Claims by Federal Minister for Immigration Peter Dutton that “illiterate and innumerate" migrants would “take Australian jobs” have caused local backlash.
Victorian documentary maker Malcolm McKinnon has said the remarks were “completely unfounded”.
Mr McKinnon has been in Bordertown over the last two months for a project with Country Arts SA.
“This is a Border(town)” will be a creation of a range of video clips and multi-media stories about migrants in Bordertown and also the experience of locals who are “extending a hand of friendship” to those new to town.
“It is obvious Peter Dutton didn’t know anything about places like Bordertown where refugees are providing a really valuable role in doing work that there is not a local workforce to do and I know that there are all sorts of places around the country where this is the case,” he said.
“When I was in Bordertown recently I met a number of people on different types of visas particularly refugees who are the backbone of the labour force at the meatworks and they are a valuable part of the community.
“I was also talking to a really diverse range of people who are in various ways offering support to these people who are trying to make a new life for themselves – it’s a really inspiring story.”
JBS Bordertown plant manager Trevor Schiller said migrants are “absolutely” important to their business.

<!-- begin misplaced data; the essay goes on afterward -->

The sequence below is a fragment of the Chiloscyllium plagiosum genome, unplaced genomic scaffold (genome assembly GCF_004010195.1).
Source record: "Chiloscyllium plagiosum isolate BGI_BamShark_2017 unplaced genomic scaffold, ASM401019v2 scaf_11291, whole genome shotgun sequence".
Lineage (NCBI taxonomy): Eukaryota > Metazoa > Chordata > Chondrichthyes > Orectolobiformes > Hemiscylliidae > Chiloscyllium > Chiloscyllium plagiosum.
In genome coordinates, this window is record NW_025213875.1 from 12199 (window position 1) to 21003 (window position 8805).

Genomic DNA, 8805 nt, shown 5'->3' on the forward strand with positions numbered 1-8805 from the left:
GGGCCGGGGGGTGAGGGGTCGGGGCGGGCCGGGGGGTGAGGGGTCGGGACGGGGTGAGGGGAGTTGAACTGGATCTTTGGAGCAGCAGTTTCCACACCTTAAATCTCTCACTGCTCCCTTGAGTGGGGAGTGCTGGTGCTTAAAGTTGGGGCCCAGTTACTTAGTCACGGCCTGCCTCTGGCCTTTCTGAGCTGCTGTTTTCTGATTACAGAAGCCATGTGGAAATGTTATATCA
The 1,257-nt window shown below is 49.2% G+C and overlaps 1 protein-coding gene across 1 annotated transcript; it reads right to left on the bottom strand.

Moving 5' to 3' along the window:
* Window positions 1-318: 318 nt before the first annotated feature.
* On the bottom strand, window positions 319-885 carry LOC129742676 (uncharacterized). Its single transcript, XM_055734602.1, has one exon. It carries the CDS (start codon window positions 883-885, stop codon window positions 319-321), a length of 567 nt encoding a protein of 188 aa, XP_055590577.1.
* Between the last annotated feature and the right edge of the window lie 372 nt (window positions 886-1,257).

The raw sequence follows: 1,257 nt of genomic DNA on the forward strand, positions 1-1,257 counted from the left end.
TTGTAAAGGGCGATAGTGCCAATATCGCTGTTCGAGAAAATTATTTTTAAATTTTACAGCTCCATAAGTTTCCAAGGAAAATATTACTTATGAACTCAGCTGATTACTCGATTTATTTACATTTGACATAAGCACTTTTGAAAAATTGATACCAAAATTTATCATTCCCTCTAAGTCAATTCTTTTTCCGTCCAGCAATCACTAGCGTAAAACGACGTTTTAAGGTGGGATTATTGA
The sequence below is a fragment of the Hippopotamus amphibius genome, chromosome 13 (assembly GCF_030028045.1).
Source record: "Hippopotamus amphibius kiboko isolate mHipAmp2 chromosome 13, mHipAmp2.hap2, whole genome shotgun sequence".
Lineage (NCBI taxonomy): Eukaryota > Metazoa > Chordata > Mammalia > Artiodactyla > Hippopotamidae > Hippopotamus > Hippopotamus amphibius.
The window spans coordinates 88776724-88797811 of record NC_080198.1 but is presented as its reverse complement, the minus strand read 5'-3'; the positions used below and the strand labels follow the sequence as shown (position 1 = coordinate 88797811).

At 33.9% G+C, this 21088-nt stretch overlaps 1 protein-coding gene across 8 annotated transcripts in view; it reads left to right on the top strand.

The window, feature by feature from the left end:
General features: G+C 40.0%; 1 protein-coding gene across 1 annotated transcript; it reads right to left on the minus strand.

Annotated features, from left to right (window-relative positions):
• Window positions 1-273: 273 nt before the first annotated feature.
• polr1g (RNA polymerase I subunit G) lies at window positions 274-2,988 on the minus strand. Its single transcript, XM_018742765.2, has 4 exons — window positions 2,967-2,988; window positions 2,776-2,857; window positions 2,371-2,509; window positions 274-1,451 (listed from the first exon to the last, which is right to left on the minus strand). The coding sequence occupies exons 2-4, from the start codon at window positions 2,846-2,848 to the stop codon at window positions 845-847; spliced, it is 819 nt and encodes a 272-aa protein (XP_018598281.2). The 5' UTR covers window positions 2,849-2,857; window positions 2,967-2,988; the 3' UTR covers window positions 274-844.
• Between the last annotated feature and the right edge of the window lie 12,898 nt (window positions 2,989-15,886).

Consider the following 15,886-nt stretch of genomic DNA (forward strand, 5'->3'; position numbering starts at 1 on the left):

“From a regional point of view Bordertown has low unemployment and without the migrant workers we probably wouldn’t operate,” he said. “We need people here and the guys settle in to train in the right environment with the right training systems and without them we would struggle to fill the positions.”
Member for Barker Tony Pasin agreed and reiterated the vital contribution migrants make to the Bordertown and Naracoorte communities.
“The Tatiara and Naracoorte Lucindale areas enjoy relatively low unemployment, largely due to a number of industries that employ significant numbers of the local workforce,” he said.
“For example, the production and processing of red meat is the second largest contributor to gross regional product for the Limestone Coast. The two export abattoirs in the region rely heavily on employing migrants to maintain their workforce. This is equally true of the viticultural, horticultural and other industries central to the region’s economy.”